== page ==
Differential effects of outdoor versus indoor fungal spores on asthma morbidity in inner-city children

Pongracic, J. A.; O'Connor, G. T.; Muilenberg, M. L.; Vaughn, B.; Gold, D. R.; Kattan, M.; Morgan, W. J.; Gruchalla, R. S.; Smartt, E.; Mitchell, H. E.

J Allergy Clin Immunol. 2010 Feb 6; 125(3):593-9

Abstract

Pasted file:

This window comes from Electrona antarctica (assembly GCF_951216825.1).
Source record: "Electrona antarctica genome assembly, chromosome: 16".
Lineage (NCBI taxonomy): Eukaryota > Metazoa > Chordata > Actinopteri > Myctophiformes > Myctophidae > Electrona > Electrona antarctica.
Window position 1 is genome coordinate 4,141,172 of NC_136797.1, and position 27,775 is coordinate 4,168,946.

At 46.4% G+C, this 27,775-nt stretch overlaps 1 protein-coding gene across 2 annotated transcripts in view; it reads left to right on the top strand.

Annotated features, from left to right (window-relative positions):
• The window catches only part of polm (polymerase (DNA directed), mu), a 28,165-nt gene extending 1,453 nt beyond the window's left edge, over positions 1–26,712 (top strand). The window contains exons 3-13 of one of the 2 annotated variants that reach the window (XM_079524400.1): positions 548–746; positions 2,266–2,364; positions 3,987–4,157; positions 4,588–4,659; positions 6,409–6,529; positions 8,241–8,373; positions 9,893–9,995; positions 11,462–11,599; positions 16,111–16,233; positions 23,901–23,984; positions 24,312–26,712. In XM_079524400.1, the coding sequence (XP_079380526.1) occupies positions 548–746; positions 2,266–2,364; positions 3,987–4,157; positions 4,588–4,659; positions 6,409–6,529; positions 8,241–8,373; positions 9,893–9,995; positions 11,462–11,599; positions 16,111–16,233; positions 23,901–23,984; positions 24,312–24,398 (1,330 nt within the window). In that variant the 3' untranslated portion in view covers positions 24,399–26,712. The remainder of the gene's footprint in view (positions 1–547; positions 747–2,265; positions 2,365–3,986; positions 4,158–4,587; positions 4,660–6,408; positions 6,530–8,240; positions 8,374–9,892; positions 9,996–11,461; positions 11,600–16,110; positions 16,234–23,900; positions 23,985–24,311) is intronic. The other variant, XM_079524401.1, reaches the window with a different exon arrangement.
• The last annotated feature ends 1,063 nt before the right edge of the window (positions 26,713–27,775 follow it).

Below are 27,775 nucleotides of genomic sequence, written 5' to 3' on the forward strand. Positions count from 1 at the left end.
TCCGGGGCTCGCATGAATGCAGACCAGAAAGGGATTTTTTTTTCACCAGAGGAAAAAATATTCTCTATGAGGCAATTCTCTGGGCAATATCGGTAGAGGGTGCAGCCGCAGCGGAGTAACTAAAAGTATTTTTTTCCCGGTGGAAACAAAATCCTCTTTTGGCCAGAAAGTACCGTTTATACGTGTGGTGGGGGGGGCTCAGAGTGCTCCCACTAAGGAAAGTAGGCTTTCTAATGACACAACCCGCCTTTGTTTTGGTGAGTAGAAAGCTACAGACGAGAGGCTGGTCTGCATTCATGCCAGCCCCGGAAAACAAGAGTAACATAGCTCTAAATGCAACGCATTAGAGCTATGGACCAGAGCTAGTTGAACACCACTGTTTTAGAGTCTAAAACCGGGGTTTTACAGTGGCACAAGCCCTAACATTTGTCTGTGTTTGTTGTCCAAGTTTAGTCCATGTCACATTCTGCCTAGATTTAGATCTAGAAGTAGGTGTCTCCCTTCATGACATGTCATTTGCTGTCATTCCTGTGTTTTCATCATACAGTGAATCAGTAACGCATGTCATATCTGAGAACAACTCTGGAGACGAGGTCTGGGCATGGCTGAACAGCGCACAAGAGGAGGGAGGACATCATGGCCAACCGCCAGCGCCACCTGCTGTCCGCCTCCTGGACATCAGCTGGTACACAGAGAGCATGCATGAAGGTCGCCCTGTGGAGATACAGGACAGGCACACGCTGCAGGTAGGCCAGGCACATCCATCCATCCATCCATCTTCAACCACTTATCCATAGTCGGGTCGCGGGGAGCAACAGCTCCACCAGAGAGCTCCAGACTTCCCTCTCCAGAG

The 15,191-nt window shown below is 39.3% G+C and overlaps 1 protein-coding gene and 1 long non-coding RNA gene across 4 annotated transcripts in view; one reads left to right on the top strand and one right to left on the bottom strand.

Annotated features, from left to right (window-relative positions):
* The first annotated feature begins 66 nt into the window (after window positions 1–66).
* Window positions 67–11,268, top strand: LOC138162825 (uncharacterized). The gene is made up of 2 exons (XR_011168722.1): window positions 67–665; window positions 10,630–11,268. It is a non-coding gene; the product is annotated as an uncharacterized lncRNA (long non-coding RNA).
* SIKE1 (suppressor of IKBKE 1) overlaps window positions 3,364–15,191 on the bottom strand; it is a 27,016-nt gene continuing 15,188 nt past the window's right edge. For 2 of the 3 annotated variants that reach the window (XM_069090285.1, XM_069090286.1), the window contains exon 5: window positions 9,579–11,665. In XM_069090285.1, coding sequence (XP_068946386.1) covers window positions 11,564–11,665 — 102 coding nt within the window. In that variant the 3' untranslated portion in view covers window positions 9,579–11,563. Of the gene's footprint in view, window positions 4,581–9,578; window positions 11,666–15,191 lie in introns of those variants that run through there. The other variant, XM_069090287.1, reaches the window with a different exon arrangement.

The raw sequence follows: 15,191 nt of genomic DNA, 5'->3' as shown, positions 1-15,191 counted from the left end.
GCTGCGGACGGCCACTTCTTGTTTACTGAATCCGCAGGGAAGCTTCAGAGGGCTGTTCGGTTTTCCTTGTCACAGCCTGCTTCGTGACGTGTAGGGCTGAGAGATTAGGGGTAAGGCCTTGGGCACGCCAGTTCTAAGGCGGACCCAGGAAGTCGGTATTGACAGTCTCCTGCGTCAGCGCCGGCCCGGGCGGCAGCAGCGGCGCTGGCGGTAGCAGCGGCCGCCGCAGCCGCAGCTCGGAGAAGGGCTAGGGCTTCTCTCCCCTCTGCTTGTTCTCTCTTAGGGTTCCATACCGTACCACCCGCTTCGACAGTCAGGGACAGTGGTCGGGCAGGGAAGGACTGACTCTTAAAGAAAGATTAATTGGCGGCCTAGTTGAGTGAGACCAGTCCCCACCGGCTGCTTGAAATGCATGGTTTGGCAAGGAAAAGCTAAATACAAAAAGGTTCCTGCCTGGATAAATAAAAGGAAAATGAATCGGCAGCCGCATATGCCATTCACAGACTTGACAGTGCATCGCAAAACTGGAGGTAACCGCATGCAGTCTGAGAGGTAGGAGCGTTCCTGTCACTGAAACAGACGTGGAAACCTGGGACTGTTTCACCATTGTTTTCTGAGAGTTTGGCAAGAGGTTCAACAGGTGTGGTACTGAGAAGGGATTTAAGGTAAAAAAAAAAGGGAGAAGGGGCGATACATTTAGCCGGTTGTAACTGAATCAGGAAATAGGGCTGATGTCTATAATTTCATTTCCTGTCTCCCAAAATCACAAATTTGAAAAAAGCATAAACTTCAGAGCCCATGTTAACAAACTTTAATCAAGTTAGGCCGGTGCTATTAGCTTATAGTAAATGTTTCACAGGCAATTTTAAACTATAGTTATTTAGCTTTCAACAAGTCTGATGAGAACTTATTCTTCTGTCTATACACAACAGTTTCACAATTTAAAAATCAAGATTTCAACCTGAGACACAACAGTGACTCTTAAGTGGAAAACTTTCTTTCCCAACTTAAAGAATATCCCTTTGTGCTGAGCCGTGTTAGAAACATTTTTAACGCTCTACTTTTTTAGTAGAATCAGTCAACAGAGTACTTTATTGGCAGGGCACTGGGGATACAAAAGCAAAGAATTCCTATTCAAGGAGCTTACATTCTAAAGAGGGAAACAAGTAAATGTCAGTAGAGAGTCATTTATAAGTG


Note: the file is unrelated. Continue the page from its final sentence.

BACKGROUND: Although sensitization to fungal allergens is prevalent in inner-city children with asthma, the relationship between fungal exposure and morbidity is poorly understood. OBJECTIVE: We examined relationships between fungal sensitization, exposure, and asthma morbidity in inner-city children. METHODS: Participants were 5 to 11 years old and enrolled in the Inner-City Asthma Study. This report includes the subset of children with at least 1 positive skin test (PST) response to a fungal allergen extract; for these children, indoor and outdoor airborne culturable fungi levels were measured at baseline and throughout the 2-year study. Asthma morbidity measures were collected prospectively. The primary outcome was symptom days per 2 weeks. RESULTS: At baseline, children with a PST response to a fungal allergen extract had significantly more symptom days compared with those without a PST response to any fungal allergen extract (6.3 vs 5.7 days per 2 weeks, P = .04). During the study, increases in total fungal exposure and indoor Penicillium species exposure were associated with increases in symptom days and asthma-related unscheduled visits. Indoor exposures to total fungi and to Penicillium species were associated with significant increases in unscheduled visits, even after controlling for outdoor fungal levels. Adverse effects associated with exposure to a specific fungus were stronger among children with PST responses to that fungal allergen extract compared with those seen in children with negative skin test responses. CONCLUSION: Outdoor fungal exposure is primarily associated with increased asthma symptoms and increased risk of exacerbations in this population.

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